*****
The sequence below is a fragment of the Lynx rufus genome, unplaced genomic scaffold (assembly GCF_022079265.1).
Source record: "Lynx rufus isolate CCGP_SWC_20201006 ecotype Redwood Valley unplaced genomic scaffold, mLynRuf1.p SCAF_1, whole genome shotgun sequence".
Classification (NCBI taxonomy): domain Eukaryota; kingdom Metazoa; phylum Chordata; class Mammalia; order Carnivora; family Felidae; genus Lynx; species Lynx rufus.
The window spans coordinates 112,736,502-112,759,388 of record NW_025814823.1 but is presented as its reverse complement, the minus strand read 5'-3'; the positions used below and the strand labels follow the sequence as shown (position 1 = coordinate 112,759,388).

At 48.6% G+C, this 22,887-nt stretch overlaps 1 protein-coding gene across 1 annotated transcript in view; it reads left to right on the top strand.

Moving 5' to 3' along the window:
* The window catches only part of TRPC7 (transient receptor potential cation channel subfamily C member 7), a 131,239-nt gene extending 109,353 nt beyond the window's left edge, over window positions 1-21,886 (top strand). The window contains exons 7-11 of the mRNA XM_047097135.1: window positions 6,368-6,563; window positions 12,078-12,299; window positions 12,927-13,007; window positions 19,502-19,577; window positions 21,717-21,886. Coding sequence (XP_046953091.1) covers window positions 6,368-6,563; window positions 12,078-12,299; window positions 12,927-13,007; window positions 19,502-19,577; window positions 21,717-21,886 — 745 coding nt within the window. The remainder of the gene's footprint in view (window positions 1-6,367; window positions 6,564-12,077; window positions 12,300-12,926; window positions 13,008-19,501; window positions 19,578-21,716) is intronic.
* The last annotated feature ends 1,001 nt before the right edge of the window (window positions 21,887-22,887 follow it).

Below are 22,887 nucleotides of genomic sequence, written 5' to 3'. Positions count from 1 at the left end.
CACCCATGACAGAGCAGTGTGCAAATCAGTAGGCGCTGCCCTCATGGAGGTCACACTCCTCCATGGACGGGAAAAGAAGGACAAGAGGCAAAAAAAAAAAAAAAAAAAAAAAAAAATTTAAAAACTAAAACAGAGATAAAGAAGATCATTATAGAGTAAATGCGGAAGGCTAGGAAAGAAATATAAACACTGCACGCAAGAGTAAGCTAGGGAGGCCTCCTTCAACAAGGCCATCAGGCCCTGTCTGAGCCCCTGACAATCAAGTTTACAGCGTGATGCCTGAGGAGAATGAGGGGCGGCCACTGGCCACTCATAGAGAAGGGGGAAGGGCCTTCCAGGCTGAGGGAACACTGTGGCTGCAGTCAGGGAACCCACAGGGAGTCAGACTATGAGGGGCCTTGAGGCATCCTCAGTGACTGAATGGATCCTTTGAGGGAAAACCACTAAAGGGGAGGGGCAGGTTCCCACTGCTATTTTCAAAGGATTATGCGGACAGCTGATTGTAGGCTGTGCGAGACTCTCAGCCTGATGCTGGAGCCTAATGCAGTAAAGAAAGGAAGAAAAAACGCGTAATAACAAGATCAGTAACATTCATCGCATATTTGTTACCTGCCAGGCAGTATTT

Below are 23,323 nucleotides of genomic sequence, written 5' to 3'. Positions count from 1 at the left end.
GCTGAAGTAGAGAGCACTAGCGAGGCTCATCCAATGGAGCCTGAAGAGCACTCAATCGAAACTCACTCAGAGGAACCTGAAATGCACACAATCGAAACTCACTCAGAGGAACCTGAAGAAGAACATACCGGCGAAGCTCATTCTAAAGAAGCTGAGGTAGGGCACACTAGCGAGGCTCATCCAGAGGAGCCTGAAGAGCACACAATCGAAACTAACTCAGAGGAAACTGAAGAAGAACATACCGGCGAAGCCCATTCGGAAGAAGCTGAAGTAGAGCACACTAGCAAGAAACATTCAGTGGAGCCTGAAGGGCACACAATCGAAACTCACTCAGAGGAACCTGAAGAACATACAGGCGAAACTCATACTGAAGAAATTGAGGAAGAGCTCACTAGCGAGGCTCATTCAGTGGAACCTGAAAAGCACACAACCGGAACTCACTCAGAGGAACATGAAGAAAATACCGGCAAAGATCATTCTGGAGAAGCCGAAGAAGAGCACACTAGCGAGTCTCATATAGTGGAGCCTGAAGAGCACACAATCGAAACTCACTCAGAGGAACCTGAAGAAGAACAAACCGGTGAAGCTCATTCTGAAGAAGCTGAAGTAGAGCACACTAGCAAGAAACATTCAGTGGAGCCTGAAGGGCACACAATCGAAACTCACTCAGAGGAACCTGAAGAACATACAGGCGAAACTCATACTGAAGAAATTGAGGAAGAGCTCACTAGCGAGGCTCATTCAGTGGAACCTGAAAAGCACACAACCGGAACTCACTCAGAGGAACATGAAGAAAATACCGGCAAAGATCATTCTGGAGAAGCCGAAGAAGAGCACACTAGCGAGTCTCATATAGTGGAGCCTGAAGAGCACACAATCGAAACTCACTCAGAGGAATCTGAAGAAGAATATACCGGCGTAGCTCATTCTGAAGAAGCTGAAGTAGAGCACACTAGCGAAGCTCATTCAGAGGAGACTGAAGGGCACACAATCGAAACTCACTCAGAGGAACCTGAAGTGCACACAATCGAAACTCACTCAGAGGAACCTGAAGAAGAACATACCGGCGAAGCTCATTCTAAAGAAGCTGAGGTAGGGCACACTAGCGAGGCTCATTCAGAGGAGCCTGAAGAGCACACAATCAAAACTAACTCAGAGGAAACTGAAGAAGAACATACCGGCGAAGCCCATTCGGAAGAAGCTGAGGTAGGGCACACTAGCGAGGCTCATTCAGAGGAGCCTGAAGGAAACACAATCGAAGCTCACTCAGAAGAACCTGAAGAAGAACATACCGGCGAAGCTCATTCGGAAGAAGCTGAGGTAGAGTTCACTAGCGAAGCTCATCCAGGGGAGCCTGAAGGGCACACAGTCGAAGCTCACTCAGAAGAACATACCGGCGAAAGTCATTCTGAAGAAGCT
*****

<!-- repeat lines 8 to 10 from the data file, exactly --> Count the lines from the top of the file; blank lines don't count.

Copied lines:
* The last annotated feature ends 1,001 nt before the right edge of the window (window positions 21,887-22,887 follow it).

Below are 22,887 nucleotides of genomic sequence, written 5' to 3'. Positions count from 1 at the left end.
CACCCATGACAGAGCAGTGTGCAAATCAGTAGGCGCTGCCCTCATGGAGGTCACACTCCTCCATGGACGGGAAAAGAAGGACAAGAGGCAAAAAAAAAAAAAAAAAAAAAAAAAAATTTAAAAACTAAAACAGAGATAAAGAAGATCATTATAGAGTAAATGCGGAAGGCTAGGAAAGAAATATAAACACTGCACGCAAGAGTAAGCTAGGGAGGCCTCCTTCAACAAGGCCATCAGGCCCTGTCTGAGCCCCTGACAATCAAGTTTACAGCGTGATGCCTGAGGAGAATGAGGGGCGGCCACTGGCCACTCATAGAGAAGGGGGAAGGGCCTTCCAGGCTGAGGGAACACTGTGGCTGCAGTCAGGGAACCCACAGGGAGTCAGACTATGAGGGGCCTTGAGGCATCCTCAGTGACTGAATGGATCCTTTGAGGGAAAACCACTAAAGGGGAGGGGCAGGTTCCCACTGCTATTTTCAAAGGATTATGCGGACAGCTGATTGTAGGCTGTGCGAGACTCTCAGCCTGATGCTGGAGCCTAATGCAGTAAAGAAAGGAAGAAAAAACGCGTAATAACAAGATCAGTAACATTCATCGCATATTTGTTACCTGCCAGGCAGTATTT